The parties were married in 2013. About a month after their marriage, Husband withdrew $49,446 through a home equity line of credit (“HELOC”) secured by a home he owned prior to the marriage. The parties used the funds to pay living expenses.
During their marriage, Husband worked for a company he founded prior to the marriage. Wife, who could not work as a condition of her tourist visa, cared for the parties’ child. In 2017, the parties physically separated shortly before Husband filed for divorce.
At trial, Wife sought spousal maintenance while she worked to improve her English proficiency to enable self-sufficiency. Husband claimed he could not afford spousal maintenance. He testified that he no longer worked due to a back injury and that he transferred ownership of his business to his mother in 2013. He claimed he earned less than $20,000 per year during the marriage.
The family court entered its decree where it determined the HELOC to be Husband’s sole and separate debt. The court awarded spousal maintenance to Wife in the amount of $1,500 per month for eighteen months. Based on the “substantial disparity of financial resources between the parties” and Husband’s unreasonable positions, the court ordered Husband to pay Wife’s attorney’s fees.
Debt Secured By Separate Property
All debt incurred during a marriage by either spouse is presumed to bind the marital community, i.e. both spouses. This presumption even applies to debt that is secured by one spouse’s separate property.
Here, Husband borrowed the funds during the marriage and used the funds for the benefit of the community and there was no evidence presented to rebut the presumption that the debt bound the community. The Court of Appeals reversed the family court’s characterization of the debt as Husband’s separate obligation.
Because Husband paid off the HELOC with proceeds from the sale of his separate property, he requested reimbursement from Wife for her share of the debt. The Bobrow v. Bobrow decision held that a spouse who voluntarily uses separate funds to make payments toward community debts after termination of the marital community may be entitled to reimbursement.
Wife argued that Husband gifted his separate funds to the marital community when he paid off the community’s debt. The Court of Appeals rejected this argument and found no evidence that Husband intended to make any gift to the community. It remanded the reimbursement issue back to family court to be reconsidered.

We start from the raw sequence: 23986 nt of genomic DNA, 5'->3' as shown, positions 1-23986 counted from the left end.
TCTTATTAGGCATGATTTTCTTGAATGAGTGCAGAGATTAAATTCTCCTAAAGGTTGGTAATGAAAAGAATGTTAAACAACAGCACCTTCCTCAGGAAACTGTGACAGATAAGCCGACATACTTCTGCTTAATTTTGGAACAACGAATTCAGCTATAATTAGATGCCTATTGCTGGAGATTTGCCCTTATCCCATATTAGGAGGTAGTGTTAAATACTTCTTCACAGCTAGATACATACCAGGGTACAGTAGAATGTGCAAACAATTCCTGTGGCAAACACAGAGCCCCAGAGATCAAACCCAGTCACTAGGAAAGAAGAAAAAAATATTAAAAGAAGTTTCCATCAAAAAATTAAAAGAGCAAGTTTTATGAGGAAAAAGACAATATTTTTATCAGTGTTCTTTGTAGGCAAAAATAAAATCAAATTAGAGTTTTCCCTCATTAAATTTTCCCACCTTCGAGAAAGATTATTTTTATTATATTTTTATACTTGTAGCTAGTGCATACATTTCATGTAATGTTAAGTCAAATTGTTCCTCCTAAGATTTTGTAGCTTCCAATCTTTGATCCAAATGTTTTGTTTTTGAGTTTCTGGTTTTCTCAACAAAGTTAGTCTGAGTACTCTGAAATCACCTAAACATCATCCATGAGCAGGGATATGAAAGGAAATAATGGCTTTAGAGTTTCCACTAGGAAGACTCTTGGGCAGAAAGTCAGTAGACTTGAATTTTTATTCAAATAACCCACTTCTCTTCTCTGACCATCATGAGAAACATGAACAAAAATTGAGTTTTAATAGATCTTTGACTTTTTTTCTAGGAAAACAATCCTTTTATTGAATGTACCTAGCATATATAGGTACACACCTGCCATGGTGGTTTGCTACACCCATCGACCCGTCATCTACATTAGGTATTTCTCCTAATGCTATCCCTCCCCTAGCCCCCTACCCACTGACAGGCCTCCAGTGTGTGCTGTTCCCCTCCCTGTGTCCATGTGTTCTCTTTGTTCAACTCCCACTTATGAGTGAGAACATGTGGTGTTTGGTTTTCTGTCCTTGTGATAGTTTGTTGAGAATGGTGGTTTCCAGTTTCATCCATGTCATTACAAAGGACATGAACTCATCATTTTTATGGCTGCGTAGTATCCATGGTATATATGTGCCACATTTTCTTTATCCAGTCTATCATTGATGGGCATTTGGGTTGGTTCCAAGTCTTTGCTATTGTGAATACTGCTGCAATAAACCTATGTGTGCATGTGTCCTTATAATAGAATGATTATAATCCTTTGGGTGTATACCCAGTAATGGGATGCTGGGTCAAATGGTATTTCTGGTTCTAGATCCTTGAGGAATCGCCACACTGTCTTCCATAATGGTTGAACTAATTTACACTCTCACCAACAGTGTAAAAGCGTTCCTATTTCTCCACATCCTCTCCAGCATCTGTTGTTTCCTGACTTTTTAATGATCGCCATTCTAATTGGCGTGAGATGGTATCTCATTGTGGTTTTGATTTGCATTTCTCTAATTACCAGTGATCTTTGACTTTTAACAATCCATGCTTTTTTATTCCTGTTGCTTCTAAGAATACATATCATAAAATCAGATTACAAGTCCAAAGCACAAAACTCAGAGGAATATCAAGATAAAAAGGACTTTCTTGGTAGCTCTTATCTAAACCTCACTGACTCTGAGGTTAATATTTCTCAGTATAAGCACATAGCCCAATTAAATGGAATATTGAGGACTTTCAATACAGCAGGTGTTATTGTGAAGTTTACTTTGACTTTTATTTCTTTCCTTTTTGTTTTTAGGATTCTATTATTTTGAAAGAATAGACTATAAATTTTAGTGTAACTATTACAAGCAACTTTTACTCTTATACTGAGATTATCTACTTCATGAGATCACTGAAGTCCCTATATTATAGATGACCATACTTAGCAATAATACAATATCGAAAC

Husband also contested the spousal maintenance award and argued that the family court erred when it declined to accept Husband’s account-prepared tax returns as evidence of his income.
The family court found that Husband’s “tax returns are not accurate portrayals of his actual income” and that Husband attempted to “disguise his actual income … to avoid paying spousal maintenance.” It found that more than fifty percent of the charges from his business account were for personal use and used those bank statements to impute annual income of almost $100,000 to Husband.
The Court of Appeals affirmed the family court’s decision and found reasonable evidence to support its attribution of income. Husband and his mother provided inconsistent testimony that was further contradicted by the financial records in this case. His bank statements reflected an average of almost $190,000 of deposits each year during the marriage.
Based largely on the same argument regarding attributed income, Husband appealed the order that he pay Wife’s attorney’s fees. Pursuant to A.R.S. § 25-324, family courts may order a party to pay the other party’s attorney’s fees after consideration of the parties’ respective financial resources and reasonableness during the litigation.
The family court found that Husband earned nearly $100,000 per year while Wife’s English proficiency and employment history limited her opportunities to a minimum wage job. It also found that Husband acted unreasonably when he tried to conceal his income.
To make matters worse, the Court of Appeals awarded Wife additional attorney’s fees related to the appeal even though Husband partially prevailed. This is a very real risk that attorneys must take special care to communicate to their clients. The current system is not entirely merit based, though Husband’s positions certainly did not help him. We take great pride in our ability to protect our clients from awards of attorney’s fees.